Painting of noblemen carrying the bodies of a young couple in medieval Scotland

The Dowie Dens o' Yarrow (Child 214)

Submitted by Margaret Bennett

I've chosen a ballad I’ve loved for years: ‘The Dowie Dens o' Yarrow’ (Child 214).

As a student in the mid-sixties, I joined the Glasgow Folksong and Ballad Club, and among the unforgettable singers was an Aberdeenshire traveller, Davie Stewart. He played the accordion and sang with such conviction that I was transfixed.

Apart from a stint in the army during WW1, Davie spent his life as an itinerant worker, finally settling in Glasgow, where he was a street singer. Alan Lomax recorded him in London in 1957 capturing the passion that stopped folk in the street: Davie knew how to tell the story.

Listen to Davie Stewart, recorded by Alan Lomax in 1957:

Listen to Margaret Bennett, recorded at the Storytelling Festival, Edinburgh, 2018:

"The Dowie Dens o' Yarrow" sheet musicClick here to download a PDF of the sheet music.

Lyrics

There was a lady in the north,
You’d scarcely find her marrow
She was courted by nine noblemen,
In the Dowie Dens o' Yarrow.

Her faither had a young ploughboy
And him she loved most dearly,
She dressed him up as a nobleman,
And sent him off to Yarrow.

These nine noblemen sat drinking wine,
Drinking tae their sorrow,
That the fairest maid you ever saw
Was in the Dowie Dens o' Yarrow.

“Well, did you come here tae play cards or dice?
Did you come here for sorrow?
Or did you come here to slay us a’
In the Dowie Dens o' Yarrow?”

“Well, I neither cam tae play cards or dice,
Nor did I come for sorrow,
But one by one as lang as ye stand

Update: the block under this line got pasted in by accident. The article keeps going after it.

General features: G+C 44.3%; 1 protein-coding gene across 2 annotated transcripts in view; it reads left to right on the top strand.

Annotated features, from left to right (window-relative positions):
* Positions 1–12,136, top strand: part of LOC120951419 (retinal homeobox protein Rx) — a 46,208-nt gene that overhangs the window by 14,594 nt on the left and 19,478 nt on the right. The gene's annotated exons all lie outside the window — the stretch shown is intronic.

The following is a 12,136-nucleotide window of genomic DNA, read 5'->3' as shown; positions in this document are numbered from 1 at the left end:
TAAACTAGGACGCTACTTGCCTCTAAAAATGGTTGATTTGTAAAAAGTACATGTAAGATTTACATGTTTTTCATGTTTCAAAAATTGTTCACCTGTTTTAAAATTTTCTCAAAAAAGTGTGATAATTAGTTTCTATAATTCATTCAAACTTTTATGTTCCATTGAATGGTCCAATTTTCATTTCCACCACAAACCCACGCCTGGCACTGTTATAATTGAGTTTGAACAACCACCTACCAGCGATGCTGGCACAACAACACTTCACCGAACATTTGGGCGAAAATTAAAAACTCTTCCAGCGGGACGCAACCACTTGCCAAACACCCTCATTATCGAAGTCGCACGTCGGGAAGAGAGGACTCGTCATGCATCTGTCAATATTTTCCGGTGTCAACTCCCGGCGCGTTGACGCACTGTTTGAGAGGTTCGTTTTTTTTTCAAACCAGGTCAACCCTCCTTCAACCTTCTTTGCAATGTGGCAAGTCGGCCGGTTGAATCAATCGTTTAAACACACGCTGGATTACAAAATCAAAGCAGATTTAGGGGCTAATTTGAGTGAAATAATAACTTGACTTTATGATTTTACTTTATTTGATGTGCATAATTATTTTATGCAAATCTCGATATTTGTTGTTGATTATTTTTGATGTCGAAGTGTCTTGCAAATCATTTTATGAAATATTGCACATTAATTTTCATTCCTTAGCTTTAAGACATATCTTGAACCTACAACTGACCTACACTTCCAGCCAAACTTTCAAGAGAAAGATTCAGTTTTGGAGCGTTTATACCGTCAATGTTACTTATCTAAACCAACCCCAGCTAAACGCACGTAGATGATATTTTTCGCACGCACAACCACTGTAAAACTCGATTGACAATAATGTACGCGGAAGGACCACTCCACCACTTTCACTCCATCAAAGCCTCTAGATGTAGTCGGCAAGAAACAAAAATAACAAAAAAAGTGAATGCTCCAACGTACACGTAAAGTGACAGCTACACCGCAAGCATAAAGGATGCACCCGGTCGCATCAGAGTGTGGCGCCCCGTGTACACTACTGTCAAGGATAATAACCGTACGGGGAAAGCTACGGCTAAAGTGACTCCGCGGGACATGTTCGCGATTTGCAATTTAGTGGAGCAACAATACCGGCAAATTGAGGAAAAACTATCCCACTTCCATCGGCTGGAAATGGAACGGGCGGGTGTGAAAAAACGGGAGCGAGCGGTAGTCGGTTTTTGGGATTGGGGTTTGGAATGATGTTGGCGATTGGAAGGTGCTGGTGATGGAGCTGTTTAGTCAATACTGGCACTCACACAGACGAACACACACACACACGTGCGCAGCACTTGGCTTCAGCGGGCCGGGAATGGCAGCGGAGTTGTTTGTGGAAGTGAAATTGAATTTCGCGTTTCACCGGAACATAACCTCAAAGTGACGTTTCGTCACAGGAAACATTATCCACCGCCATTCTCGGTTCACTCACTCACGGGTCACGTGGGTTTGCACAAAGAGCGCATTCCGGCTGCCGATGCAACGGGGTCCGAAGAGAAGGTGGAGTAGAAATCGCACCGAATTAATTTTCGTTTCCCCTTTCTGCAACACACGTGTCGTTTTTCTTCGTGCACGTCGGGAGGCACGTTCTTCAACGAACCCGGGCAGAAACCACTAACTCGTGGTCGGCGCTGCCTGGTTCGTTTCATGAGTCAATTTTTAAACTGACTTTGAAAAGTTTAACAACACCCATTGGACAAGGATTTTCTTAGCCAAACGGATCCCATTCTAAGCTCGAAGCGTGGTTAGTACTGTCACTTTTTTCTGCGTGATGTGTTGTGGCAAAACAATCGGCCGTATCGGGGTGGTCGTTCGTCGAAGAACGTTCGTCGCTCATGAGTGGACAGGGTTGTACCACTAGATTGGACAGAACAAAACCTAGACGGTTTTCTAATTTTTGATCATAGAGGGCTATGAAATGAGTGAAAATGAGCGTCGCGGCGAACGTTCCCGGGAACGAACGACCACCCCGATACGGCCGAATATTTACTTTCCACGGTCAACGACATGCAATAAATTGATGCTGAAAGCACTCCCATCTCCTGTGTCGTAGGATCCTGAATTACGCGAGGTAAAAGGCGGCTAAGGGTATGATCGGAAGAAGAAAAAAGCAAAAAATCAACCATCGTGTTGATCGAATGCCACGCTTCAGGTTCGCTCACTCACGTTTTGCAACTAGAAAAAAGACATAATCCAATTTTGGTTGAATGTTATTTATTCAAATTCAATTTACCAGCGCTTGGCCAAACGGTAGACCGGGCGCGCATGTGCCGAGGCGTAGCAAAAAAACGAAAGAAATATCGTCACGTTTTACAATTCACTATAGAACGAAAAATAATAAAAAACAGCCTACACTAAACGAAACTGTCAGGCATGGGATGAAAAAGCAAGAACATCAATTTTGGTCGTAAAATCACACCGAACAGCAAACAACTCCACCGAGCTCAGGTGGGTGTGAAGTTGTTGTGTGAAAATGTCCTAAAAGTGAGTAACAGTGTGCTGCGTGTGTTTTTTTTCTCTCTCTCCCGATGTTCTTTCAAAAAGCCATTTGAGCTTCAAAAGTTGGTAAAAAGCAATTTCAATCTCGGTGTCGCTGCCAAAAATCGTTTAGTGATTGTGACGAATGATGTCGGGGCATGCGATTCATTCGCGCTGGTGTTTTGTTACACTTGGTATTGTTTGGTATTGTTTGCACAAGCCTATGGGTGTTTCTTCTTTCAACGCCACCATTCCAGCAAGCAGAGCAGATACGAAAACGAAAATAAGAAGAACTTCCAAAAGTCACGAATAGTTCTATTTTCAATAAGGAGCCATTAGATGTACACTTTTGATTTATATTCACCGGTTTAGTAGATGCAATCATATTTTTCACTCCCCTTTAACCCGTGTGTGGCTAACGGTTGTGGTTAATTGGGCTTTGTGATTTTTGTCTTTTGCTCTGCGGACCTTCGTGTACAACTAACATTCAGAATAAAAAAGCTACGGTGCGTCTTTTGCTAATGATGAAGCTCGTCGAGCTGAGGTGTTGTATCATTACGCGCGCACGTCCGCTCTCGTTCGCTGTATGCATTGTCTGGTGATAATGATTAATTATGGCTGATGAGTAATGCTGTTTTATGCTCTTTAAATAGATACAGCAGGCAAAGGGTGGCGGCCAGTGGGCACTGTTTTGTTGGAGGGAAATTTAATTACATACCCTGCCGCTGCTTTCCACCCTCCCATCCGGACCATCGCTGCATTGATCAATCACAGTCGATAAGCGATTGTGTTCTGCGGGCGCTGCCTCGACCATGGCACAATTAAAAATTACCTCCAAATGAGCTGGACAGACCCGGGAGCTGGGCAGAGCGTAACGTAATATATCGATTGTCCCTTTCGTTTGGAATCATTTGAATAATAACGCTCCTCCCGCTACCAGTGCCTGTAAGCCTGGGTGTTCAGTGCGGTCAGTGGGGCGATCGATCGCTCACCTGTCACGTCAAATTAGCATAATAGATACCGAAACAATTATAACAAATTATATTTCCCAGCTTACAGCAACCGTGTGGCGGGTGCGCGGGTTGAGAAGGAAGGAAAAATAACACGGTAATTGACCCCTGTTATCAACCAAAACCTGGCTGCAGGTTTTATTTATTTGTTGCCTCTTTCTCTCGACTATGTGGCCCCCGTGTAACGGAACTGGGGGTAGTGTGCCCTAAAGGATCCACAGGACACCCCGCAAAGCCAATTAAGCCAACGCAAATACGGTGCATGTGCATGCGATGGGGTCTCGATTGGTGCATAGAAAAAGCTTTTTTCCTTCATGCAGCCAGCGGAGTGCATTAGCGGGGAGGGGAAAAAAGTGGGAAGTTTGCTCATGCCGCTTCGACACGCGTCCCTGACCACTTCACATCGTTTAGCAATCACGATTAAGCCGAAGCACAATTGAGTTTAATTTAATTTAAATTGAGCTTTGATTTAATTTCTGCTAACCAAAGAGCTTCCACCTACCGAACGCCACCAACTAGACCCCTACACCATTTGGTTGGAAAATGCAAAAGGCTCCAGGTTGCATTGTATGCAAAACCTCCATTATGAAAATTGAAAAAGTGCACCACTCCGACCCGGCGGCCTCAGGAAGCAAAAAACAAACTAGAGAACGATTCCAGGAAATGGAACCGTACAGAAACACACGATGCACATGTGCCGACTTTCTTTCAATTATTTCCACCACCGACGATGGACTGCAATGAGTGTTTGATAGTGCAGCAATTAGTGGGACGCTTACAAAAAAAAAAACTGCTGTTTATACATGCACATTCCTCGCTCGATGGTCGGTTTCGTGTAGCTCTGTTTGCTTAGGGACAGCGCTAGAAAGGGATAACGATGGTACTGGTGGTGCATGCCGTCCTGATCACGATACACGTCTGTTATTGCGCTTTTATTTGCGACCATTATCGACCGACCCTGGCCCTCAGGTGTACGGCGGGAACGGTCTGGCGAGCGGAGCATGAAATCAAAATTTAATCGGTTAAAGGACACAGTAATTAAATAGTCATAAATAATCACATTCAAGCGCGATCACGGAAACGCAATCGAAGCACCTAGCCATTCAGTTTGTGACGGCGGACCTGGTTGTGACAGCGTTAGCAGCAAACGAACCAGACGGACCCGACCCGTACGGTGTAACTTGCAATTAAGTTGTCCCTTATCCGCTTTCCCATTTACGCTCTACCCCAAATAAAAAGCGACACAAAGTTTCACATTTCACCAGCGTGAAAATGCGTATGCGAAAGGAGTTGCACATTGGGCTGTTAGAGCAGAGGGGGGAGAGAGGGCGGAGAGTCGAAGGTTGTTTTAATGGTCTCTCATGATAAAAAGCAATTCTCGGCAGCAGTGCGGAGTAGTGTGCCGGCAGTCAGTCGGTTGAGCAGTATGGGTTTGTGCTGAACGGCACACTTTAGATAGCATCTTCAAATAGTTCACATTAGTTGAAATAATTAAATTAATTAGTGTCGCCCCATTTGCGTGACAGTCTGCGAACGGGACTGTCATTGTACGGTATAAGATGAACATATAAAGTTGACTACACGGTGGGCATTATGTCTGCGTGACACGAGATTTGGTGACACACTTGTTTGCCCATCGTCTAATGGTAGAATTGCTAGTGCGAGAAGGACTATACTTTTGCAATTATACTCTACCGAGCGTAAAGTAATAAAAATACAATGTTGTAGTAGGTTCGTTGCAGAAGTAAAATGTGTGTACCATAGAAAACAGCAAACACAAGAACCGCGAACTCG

I will fight ye a’ in Yarrow.”

Well it’s three he drew, and three he slew,
And three he deadly wounded;
But her false brother John came running in
And pierced him through the middle.

“Oh go home, go home, you false young man,
Go tell your sister’s sorrow,
That her true lover John lies dead and gone
In the Dowie Dens o' Yarrow.”

“Oh mother dear, I have dreamed a dream,
I fear it may prove sorrow,
That my true lover John lies dead and gone
In the Dowie Dens o' Yarrow.”

“Oh, daughter dear, I have read your dream,
And yes, the blood proves sorrow,
For your true lover John lies dead and gone,
In the Dowie Dens o' Yarrow.”

Her hair being of three-quarters lang,
The colour bein yellow,
She wrapped it round his middle sae sma’
And she carried him hame tae Yarrow.

“Oh, mother dear, come and mak my bed,
Oh make it long and narrow,
For my true lover John died for me today,
I will die for him tomorrow.”

Originally from the Isle of Skye, Margaret Bennett is a singer, storyteller and writer. She studied Folklore at Memorial University of Newfoundland, and from 1984–96 was on the staff of the School of Scottish Studies. She now lives in Perthshire, sings at festivals both sides of the Atlantic, and teaches part-time at the Royal Conservatoire of Scotland.

     
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